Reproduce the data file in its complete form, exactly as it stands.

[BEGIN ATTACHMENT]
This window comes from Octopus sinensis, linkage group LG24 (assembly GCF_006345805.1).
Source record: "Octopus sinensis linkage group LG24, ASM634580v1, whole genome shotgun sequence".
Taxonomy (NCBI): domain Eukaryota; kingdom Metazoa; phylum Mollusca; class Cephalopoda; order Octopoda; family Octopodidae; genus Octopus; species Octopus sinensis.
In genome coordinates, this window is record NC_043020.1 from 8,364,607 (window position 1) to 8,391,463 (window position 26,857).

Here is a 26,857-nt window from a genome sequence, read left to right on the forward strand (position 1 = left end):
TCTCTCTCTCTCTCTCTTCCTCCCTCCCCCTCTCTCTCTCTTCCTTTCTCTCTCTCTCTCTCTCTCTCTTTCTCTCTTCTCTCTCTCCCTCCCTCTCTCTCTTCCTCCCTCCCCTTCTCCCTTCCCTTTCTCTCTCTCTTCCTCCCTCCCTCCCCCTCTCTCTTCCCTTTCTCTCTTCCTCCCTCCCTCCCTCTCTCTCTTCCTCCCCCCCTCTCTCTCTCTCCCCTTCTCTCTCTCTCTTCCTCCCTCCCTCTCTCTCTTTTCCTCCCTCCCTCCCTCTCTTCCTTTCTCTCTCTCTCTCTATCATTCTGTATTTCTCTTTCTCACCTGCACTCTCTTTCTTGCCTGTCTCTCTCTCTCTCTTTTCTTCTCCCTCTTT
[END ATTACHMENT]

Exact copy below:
This window comes from Octopus sinensis, linkage group LG24 (assembly GCF_006345805.1).
Source record: "Octopus sinensis linkage group LG24, ASM634580v1, whole genome shotgun sequence".
Taxonomy (NCBI): domain Eukaryota; kingdom Metazoa; phylum Mollusca; class Cephalopoda; order Octopoda; family Octopodidae; genus Octopus; species Octopus sinensis.
In genome coordinates, this window is record NC_043020.1 from 8,364,607 (window position 1) to 8,391,463 (window position 26,857).

Here is a 26,857-nt window from a genome sequence, read left to right on the forward strand (position 1 = left end):
TCTCTCTCTCTCTCTCTTCCTCCCTCCCCCTCTCTCTCTCTTCCTTTCTCTCTCTCTCTCTCTCTCTCTTTCTCTCTTCTCTCTCTCCCTCCCTCTCTCTCTTCCTCCCTCCCCTTCTCCCTTCCCTTTCTCTCTCTCTTCCTCCCTCCCTCCCCCTCTCTCTTCCCTTTCTCTCTTCCTCCCTCCCTCCCTCTCTCTCTTCCTCCCCCCCTCTCTCTCTCTCCCCTTCTCTCTCTCTCTTCCTCCCTCCCTCTCTCTCTTTTCCTCCCTCCCTCCCTCTCTTCCTTTCTCTCTCTCTCTCTATCATTCTGTATTTCTCTTTCTCACCTGCACTCTCTTTCTTGCCTGTCTCTCTCTCTCTCTTTTCTTCTCCCTCTTT